In the case of Judy Miller and Plamegate, several outside sources involved in the case, including Norman Pearlstine, now at Bloomberg News, then head of Time Inc. (whose reporter Matt Cooper had also been cited for contempt in the case), and Robert Bennett, Miller’s criminal-defense lawyer, have criticized Sulzberger for treating the case as a free-press crusade. Indeed, when I interviewed Sulzberger about Miller in late 2004, he compared her situation to the fight over the Pentagon Papers case that his father had led more than thirty years earlier. Sulzberger’s zeal was in sharp contrast to the view of many First Amendment lawyers and reporters I talked to at the time, who saw the case as a stone-cold loser, likely to set a bad precedent on the reporter’s privilege. It was even in contrast to the attitude of Sulzberger’s own executive editor, Bill Keller, who projected a somewhat rueful outlook about the whole episode. (Keller later admitted he lost faith in Miller’s cause as the case proceeded.) In reviewing a history of the Pentagon Papers for this story, I was struck by a fact I’d never seen. When the Justice Department named twenty-two Times employees in a federal complaint, the paper had buttons printed up that read FREE THE TIMES XXII. In the Plame case, Sulzberger similarly proposed printing up ten thousand buttons reading FREE MATT. FREE JUDY. FREE PRESS. and distributing them to Times staff members. Even so, despite his ardent defense of Miller, after she struck a deal to testify before a grand jury and after criticism mounted of her reporting on Saddam Hussein’s nonexistent arsenal of wmd before the Iraq war, Sulzberger was not averse to showing her the door. Miller went from touting Sulzberger as her savior to saying she’d been betrayed. In a 2005 interview on PBS with Charlie Rose, Sulzberger distinguished between Miller’s role reporting on WMD and the issues involved in the Plame case. An executive with a more practical bent might have realized it was impossible to separate the two. But when the institution you guide is also your religion, practicality sometimes has little do with your decision-making. Both the Blair and Miller episodes contributed to a picture of Sulzberger’s leadership style as somewhat chaotic, one that veered sharply from an all-out defense of his staffers to their swift excommunication when things got tough. When I asked about both episodes, Sulzberger gave them a New Age spin: “As with all of life, both were opportunities for growth and learning. We, as a newspaper, and I, as an individual, did both.”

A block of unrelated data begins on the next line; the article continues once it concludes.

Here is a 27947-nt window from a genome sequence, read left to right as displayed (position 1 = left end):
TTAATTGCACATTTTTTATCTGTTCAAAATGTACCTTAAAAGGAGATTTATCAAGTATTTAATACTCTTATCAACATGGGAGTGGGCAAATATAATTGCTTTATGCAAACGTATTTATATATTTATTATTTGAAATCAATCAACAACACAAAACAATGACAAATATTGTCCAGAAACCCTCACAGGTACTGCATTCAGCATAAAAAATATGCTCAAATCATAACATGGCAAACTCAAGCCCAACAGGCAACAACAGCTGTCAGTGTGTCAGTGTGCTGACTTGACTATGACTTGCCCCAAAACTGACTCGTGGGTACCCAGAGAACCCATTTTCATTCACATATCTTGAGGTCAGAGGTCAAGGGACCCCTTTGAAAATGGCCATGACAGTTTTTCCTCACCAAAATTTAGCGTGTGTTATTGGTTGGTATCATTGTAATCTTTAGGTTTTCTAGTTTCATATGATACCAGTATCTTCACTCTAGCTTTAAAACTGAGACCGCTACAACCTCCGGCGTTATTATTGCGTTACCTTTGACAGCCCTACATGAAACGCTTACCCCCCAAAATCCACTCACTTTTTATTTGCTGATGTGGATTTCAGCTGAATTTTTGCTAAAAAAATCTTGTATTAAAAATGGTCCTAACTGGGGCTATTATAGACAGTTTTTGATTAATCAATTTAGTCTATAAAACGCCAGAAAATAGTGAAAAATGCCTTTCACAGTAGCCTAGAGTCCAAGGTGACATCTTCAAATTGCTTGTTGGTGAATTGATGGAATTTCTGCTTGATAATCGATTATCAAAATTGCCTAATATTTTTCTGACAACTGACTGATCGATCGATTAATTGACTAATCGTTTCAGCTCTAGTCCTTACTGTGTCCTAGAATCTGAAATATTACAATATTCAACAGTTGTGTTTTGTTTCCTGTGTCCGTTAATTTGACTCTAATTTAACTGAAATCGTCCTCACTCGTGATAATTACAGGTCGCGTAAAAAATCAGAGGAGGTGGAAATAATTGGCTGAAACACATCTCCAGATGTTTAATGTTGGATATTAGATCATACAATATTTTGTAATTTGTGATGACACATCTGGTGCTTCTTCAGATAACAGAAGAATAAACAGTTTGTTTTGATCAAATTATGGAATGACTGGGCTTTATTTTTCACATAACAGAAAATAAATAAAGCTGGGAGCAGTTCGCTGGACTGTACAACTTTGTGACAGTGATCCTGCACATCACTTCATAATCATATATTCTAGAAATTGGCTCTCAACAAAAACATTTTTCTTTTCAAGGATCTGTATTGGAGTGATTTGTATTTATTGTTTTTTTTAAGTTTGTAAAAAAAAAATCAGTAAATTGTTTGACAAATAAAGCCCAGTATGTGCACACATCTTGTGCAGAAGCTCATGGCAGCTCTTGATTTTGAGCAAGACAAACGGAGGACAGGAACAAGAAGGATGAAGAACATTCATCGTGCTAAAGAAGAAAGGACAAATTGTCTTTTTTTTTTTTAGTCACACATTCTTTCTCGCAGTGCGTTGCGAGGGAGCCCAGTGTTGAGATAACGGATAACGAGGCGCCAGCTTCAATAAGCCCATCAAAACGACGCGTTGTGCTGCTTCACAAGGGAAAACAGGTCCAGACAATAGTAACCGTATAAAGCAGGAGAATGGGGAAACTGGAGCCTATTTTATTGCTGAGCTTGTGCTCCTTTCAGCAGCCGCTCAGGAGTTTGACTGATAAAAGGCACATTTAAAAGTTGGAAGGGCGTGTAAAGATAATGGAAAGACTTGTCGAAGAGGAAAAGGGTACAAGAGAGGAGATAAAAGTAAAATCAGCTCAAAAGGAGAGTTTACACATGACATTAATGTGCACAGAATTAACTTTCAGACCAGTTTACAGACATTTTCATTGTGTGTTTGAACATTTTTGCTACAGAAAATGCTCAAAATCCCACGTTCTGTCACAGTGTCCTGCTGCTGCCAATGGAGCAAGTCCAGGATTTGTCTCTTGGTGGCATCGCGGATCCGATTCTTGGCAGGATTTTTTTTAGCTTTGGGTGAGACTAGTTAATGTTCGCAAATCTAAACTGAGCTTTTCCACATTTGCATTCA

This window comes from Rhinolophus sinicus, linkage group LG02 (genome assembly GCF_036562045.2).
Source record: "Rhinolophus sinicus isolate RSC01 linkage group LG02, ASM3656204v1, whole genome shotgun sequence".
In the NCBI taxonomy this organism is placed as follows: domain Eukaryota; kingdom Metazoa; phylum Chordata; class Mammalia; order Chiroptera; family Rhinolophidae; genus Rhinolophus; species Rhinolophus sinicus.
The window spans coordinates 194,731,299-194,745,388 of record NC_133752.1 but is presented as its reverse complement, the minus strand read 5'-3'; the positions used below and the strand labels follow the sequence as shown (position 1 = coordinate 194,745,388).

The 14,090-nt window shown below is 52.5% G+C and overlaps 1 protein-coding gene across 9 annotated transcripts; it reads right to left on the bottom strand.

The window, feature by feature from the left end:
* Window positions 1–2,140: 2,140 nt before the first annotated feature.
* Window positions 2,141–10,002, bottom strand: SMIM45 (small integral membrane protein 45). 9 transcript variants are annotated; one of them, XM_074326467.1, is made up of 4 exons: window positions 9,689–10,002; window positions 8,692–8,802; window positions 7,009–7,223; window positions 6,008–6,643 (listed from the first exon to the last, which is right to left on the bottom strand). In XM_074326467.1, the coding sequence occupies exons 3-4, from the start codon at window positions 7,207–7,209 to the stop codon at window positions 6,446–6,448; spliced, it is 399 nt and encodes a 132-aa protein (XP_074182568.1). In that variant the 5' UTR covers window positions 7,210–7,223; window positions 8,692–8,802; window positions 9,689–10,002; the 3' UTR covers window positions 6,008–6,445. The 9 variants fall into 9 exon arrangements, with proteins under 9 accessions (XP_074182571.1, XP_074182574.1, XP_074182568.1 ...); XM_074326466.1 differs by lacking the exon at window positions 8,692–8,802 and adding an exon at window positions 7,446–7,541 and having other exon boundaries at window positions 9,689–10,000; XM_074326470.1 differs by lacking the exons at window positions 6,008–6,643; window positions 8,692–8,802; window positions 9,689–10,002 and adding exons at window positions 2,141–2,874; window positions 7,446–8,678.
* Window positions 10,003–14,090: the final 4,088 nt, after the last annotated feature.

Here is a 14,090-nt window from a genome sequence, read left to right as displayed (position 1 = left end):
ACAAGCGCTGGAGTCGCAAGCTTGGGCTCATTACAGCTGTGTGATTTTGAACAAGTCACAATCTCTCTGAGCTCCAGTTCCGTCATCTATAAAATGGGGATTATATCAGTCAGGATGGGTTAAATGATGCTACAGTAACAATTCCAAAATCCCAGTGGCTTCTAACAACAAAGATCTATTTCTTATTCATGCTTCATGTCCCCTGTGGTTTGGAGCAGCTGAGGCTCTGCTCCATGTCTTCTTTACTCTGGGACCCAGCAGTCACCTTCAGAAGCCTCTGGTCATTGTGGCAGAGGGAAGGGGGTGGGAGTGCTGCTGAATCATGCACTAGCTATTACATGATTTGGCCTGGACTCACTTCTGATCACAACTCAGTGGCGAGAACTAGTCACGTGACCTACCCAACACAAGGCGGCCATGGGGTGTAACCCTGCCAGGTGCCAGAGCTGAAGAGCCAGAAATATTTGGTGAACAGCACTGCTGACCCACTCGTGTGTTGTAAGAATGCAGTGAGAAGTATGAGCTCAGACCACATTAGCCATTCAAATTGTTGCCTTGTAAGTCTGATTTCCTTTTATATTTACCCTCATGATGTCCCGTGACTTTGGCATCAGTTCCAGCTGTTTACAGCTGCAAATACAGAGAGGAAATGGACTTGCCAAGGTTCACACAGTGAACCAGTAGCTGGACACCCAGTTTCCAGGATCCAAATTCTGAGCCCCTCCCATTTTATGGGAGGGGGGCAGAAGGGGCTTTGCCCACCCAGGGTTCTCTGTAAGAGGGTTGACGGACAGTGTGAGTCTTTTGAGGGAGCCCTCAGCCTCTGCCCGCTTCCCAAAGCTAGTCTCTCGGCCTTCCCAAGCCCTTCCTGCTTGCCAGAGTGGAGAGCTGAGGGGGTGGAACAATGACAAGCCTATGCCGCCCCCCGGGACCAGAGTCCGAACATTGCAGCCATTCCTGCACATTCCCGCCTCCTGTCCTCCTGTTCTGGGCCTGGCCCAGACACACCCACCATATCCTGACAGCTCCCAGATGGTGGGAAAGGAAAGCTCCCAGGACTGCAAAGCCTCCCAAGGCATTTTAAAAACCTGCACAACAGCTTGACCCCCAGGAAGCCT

In his role as chairman of The New York Times Company for the last decade, Sulzberger gets high marks for being a consistent champion of technology and for recognizing early that the future of the company was not on paper but in information. Though he did not go to business school, Sulzberger is fluent in the patois of management and speaks often of the need for a team-building approach to business, reminiscent of the lessons in wilderness survival he learned as a teenager with Outward Bound, an experience that left a deep impression on him. His favorite book on management is The Leadership Moment, by Michael Useem, a professor at the University of Pennsylvania’s Wharton School of Business. Useem uses real-life case studies, including an ill-fated Himalayan expedition and the Civil War battle of Little Round Top, to illustrate leadership principles. Useem’s focus on adventure is not just theoretical. In 2005, he invited Sulzberger and his son to go on a trek in Antarctica with a group of business-school students, where Sulzberger memorably led a group discussion on leadership in an abandoned Russian warming hut.